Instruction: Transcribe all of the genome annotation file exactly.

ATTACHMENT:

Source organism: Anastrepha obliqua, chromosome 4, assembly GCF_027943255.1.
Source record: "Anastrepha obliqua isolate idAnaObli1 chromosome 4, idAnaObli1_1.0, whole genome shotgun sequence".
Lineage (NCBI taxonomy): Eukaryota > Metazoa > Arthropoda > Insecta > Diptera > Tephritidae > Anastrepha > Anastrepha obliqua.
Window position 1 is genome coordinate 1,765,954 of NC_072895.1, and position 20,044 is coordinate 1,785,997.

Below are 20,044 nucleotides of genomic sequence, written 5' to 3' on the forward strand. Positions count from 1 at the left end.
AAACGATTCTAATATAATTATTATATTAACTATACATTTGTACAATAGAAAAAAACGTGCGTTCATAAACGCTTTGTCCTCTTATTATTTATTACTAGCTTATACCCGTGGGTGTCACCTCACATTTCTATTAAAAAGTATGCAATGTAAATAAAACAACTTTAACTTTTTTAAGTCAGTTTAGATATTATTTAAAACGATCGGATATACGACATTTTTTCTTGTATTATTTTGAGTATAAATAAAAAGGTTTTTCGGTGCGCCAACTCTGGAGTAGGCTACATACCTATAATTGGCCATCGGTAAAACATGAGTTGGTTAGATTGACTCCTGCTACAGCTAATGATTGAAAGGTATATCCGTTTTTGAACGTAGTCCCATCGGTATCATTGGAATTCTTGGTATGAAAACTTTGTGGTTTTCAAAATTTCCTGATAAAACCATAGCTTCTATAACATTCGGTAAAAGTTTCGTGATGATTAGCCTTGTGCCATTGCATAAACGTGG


Source organism: Anastrepha obliqua, chromosome 4, assembly GCF_027943255.1.
Source record: "Anastrepha obliqua isolate idAnaObli1 chromosome 4, idAnaObli1_1.0, whole genome shotgun sequence".
Lineage (NCBI taxonomy): Eukaryota > Metazoa > Arthropoda > Insecta > Diptera > Tephritidae > Anastrepha > Anastrepha obliqua.
Window position 1 is genome coordinate 1,765,954 of NC_072895.1, and position 20,044 is coordinate 1,785,997.

Below are 20,044 nucleotides of genomic sequence, written 5' to 3' on the forward strand. Positions count from 1 at the left end.
AAACGATTCTAATATAATTATTATATTAACTATACATTTGTACAATAGAAAAAAACGTGCGTTCATAAACGCTTTGTCCTCTTATTATTTATTACTAGCTTATACCCGTGGGTGTCACCTCACATTTCTATTAAAAAGTATGCAATGTAAATAAAACAACTTTAACTTTTTTAAGTCAGTTTAGATATTATTTAAAACGATCGGATATACGACATTTTTTCTTGTATTATTTTGAGTATAAATAAAAAGGTTTTTCGGTGCGCCAACTCTGGAGTAGGCTACATACCTATAATTGGCCATCGGTAAAACATGAGTTGGTTAGATTGACTCCTGCTACAGCTAATGATTGAAAGGTATATCCGTTTTTGAACGTAGTCCCATCGGTATCATTGGAATTCTTGGTATGAAAACTTTGTGGTTTTCAAAATTTCCTGATAAAACCATAGCTTCTATAACATTCGGTAAAAGTTTCGTGATGATTAGCCTTGTGCCATTGCATAAACGTGG